In the world of content marketing, there are few startups out there that have it more figured out than Buffer. With an average of 1900 shares per post, they have to be doing something right.
For Buffer, though, content marketing is more than a mere marketing tactic – it’s a channel for growth. In fact, it’s their primary channel for growth.
In the early days of Buffer, co-founder Leo Widrich was known for conducting an aggressive guest blogging campaign as a way to stimulate early growth. It worked, and now Buffer has a dedicated team of two carrying the torch forward.
We caught up with Content Crafter Kevan Lee to see if we could learn more about the secrets to Buffer’s success.
1. Tell us about yourself. Why did you start doing content marketing?
I have the privilege of creating content for Buffer. My daily duties include writing helpful blog posts about social media and productivity, sending emails to our awesome customers, and sharing updates on the Buffer social media accounts.
I’ve been writing in one form or another ever since I can remember. My journey took me to journalism school, traditional marketing, and then content marketing. I’ve been blogging, sharing, and creating online for the past eight years.
2. How big is your content marketing team?
We’re fortunate at Buffer to have a team of 26 who can all write amazing stories and create awesome content. Our content marketing team of two – me and Courtney, our head of content marketing – love being able to lean on others for help as we fill our calendars with content and stories. On a day-to-day basis, the two of us take the majority of the content tasks, with helpful advice from Leo, our co-founder and the original voice on the blog.
3. What has been the most noticeable effect for Buffer from content marketing?
Early on, we gained all of our new customers from content marketing. I believe it was right near 100 percent of new users who arrived via the content marketing tactics that Leo employed–guest blogging being one of the main routes.
4. What is the biggest challenge you have when it comes to your team’s workflow, communication, and content creation?
Our challenge is one I love having—there are so many different things we want to do and just not enough time to do them all! As as a team of two, we’ve chosen to focus on the aspects that have the biggest impact on our goals. As the team grows, we’d love to explore some additional avenues for content.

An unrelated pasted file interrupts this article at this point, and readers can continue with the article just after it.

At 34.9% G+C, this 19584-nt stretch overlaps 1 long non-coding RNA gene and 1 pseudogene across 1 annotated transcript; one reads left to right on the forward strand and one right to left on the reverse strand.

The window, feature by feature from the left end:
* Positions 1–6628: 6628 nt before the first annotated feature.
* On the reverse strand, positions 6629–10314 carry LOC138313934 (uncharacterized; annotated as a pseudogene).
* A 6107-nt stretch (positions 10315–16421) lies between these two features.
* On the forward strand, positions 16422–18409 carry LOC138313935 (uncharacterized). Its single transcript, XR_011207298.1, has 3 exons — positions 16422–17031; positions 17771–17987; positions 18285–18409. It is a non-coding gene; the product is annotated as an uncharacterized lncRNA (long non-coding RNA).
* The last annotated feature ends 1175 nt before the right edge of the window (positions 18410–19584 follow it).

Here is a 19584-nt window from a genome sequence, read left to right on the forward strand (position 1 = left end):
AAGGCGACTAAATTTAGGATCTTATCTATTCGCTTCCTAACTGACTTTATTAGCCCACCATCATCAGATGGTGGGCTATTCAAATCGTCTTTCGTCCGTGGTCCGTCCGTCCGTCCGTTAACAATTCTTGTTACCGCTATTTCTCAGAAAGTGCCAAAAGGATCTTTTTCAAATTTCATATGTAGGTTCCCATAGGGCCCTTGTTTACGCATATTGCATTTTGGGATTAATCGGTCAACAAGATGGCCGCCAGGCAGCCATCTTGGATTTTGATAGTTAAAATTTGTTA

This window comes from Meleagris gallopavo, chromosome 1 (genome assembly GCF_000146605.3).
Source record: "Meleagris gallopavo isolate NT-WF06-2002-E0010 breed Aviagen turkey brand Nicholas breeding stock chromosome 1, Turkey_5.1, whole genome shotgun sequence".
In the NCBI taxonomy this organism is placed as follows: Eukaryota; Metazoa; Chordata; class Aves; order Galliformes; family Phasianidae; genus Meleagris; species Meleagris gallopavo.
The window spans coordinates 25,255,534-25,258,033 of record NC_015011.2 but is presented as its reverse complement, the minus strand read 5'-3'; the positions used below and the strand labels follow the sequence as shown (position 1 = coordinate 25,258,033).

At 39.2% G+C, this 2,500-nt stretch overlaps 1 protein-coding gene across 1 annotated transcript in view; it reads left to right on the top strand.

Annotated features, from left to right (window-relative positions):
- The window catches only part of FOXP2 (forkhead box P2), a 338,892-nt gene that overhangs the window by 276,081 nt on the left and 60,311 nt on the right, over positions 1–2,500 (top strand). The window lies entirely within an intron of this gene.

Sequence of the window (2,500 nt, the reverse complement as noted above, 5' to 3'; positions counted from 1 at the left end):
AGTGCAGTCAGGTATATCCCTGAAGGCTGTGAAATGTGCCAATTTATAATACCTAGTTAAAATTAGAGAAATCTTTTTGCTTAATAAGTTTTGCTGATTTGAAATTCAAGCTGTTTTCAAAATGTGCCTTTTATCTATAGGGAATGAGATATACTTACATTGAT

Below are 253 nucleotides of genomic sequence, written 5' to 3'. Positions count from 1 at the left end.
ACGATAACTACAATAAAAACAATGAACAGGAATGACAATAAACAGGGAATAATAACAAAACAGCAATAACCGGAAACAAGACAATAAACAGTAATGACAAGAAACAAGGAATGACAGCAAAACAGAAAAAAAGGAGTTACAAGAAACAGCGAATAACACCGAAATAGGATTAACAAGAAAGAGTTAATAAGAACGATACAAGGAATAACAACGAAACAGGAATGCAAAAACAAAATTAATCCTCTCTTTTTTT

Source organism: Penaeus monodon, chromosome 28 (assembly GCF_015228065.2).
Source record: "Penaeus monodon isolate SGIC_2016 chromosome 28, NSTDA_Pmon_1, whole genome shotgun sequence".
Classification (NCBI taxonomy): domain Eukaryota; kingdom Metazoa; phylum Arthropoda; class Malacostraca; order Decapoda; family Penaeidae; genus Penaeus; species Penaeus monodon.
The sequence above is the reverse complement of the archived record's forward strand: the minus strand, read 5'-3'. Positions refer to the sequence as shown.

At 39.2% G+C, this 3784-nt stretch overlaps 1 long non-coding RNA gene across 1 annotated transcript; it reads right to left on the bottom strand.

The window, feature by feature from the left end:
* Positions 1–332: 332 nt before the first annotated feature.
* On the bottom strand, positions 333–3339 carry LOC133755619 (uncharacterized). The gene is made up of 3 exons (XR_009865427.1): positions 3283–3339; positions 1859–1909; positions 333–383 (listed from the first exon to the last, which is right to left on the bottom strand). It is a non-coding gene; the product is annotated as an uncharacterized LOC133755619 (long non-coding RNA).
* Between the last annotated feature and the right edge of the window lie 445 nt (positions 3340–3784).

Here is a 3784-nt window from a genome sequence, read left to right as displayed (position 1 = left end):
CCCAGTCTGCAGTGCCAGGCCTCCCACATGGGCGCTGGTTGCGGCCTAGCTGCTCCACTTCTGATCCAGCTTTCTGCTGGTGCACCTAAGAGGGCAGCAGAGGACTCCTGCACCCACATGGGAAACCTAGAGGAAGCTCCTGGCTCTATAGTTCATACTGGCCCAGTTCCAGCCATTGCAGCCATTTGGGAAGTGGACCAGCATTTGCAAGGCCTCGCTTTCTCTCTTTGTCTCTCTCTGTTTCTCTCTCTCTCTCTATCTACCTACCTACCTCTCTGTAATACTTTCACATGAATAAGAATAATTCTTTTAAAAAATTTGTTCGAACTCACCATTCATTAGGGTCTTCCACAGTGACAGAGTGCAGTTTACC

5. Do you set specific goals as far as to what your content marketing would look like, and what kind of measurable results you’d get?
We’ve tried to identify the biggest opportunities for growth in our metrics, e.g. low traffic and high conversion where we can see great growth by bumping up the traffic side.
Specifically, we’ve put a lot of emphasis on email marketing. Since making this a goal, we’ve seen great growth in this regard, doubling our signups month-over-month this summer.
6. What were you hoping would happen once you began content marketing?
When I began content marketing, I was simply hoping to have an outlet to write, to help others, and to share online. I think all of those wishes have been fulfilled, and more.
I think the element that took the longest to happen was feeling that I was helping others, simply because it takes a bit of an audience to get to that point. From day one at Buffer, I was so encouraged by the response and the feeling of helpfulness that comes with the Buffer blog.
7. What changes have you noticed in content marketing over the past year or so?
We’ve noticed a big push toward visual content.
On the Buffer blog, we’ve tried to stay ahead of the curve in this regard by creating an original image for every post we publish. It’s interesting to note that as we’re seeking stories to share via Buffer’s content suggestions, the ones with image stand out well above those without. Visual content is so much easier to share.
8.What changes and trends do you think will occur in content marketing in the upcoming year?
I expect marketers will continue to find new avenues to deliver their content.
Visuals have been a huge step forward. Maybe the next will be SlideShare or micro-videos or snippets. Or maybe it will swing the other way where the longform, in-depth posts will be the ones that get the most attention. It seems that as content permeates the web that consumers are interested in separating the signal from the noise. That’s one area where I’m particularly interested to push forward.
9. What are the most common mistakes you see people making when it comes to content marketing?
It might sound cliche, but I think that one of the most important reminders for content creators is to be helpful. And this extends to the motivation behind a piece of content: Is it designed or written to help others or is it designed and written to bring in traffic or make a sale?
You can tell the type of content that is based on the latter. Interestingly enough, content that is helpful will end up meeting the other goals, too.
10. What three things would you tell someone who was thinking about using content marketing for their brand or website?
- Do it. Without a doubt, you should be doing content marketing for your brand and website. The return on investment can be huge.
- Make content marketing fit your time and resources. Content marketing does not mean blogging once per day. You can set your own schedule that works for you.
- Share your stuff lots. Be willing to be self-promotional on social media. As reach declines, you have a chance to reshare your posts and likely reach folks who never saw it in the first place. Keep sharing your own stuff.